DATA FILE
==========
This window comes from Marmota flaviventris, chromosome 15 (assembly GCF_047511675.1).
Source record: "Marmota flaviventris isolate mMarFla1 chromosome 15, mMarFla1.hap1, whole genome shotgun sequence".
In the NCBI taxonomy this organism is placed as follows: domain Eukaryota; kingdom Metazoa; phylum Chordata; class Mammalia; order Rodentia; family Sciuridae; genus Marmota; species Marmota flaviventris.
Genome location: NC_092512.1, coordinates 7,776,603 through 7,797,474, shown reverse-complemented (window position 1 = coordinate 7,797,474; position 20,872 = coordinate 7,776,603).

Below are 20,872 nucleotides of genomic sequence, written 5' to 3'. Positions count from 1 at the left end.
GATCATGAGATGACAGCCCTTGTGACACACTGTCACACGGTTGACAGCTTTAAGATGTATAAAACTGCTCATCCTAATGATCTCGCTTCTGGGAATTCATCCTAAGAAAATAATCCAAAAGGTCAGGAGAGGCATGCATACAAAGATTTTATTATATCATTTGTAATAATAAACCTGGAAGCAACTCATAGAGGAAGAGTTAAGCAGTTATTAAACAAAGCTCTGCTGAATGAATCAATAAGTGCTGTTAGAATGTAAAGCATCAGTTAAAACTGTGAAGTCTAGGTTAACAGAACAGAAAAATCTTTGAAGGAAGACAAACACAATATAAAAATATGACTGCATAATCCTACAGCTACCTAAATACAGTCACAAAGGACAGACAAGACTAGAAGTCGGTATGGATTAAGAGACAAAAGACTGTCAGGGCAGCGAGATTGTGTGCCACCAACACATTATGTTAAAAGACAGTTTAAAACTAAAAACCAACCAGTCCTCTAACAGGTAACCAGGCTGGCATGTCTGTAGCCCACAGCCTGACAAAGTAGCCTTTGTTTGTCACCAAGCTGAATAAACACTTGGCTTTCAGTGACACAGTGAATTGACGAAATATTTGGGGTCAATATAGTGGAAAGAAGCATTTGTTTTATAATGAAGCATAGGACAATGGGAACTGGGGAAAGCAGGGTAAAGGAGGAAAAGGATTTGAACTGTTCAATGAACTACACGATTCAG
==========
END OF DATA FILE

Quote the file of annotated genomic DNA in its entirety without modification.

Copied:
This window comes from Marmota flaviventris, chromosome 15 (assembly GCF_047511675.1).
Source record: "Marmota flaviventris isolate mMarFla1 chromosome 15, mMarFla1.hap1, whole genome shotgun sequence".
In the NCBI taxonomy this organism is placed as follows: domain Eukaryota; kingdom Metazoa; phylum Chordata; class Mammalia; order Rodentia; family Sciuridae; genus Marmota; species Marmota flaviventris.
Genome location: NC_092512.1, coordinates 7,776,603 through 7,797,474, shown reverse-complemented (window position 1 = coordinate 7,797,474; position 20,872 = coordinate 7,776,603).

Below are 20,872 nucleotides of genomic sequence, written 5' to 3'. Positions count from 1 at the left end.
GATCATGAGATGACAGCCCTTGTGACACACTGTCACACGGTTGACAGCTTTAAGATGTATAAAACTGCTCATCCTAATGATCTCGCTTCTGGGAATTCATCCTAAGAAAATAATCCAAAAGGTCAGGAGAGGCATGCATACAAAGATTTTATTATATCATTTGTAATAATAAACCTGGAAGCAACTCATAGAGGAAGAGTTAAGCAGTTATTAAACAAAGCTCTGCTGAATGAATCAATAAGTGCTGTTAGAATGTAAAGCATCAGTTAAAACTGTGAAGTCTAGGTTAACAGAACAGAAAAATCTTTGAAGGAAGACAAACACAATATAAAAATATGACTGCATAATCCTACAGCTACCTAAATACAGTCACAAAGGACAGACAAGACTAGAAGTCGGTATGGATTAAGAGACAAAAGACTGTCAGGGCAGCGAGATTGTGTGCCACCAACACATTATGTTAAAAGACAGTTTAAAACTAAAAACCAACCAGTCCTCTAACAGGTAACCAGGCTGGCATGTCTGTAGCCCACAGCCTGACAAAGTAGCCTTTGTTTGTCACCAAGCTGAATAAACACTTGGCTTTCAGTGACACAGTGAATTGACGAAATATTTGGGGTCAATATAGTGGAAAGAAGCATTTGTTTTATAATGAAGCATAGGACAATGGGAACTGGGGAAAGCAGGGTAAAGGAGGAAAAGGATTTGAACTGTTCAATGAACTACACGATTCAG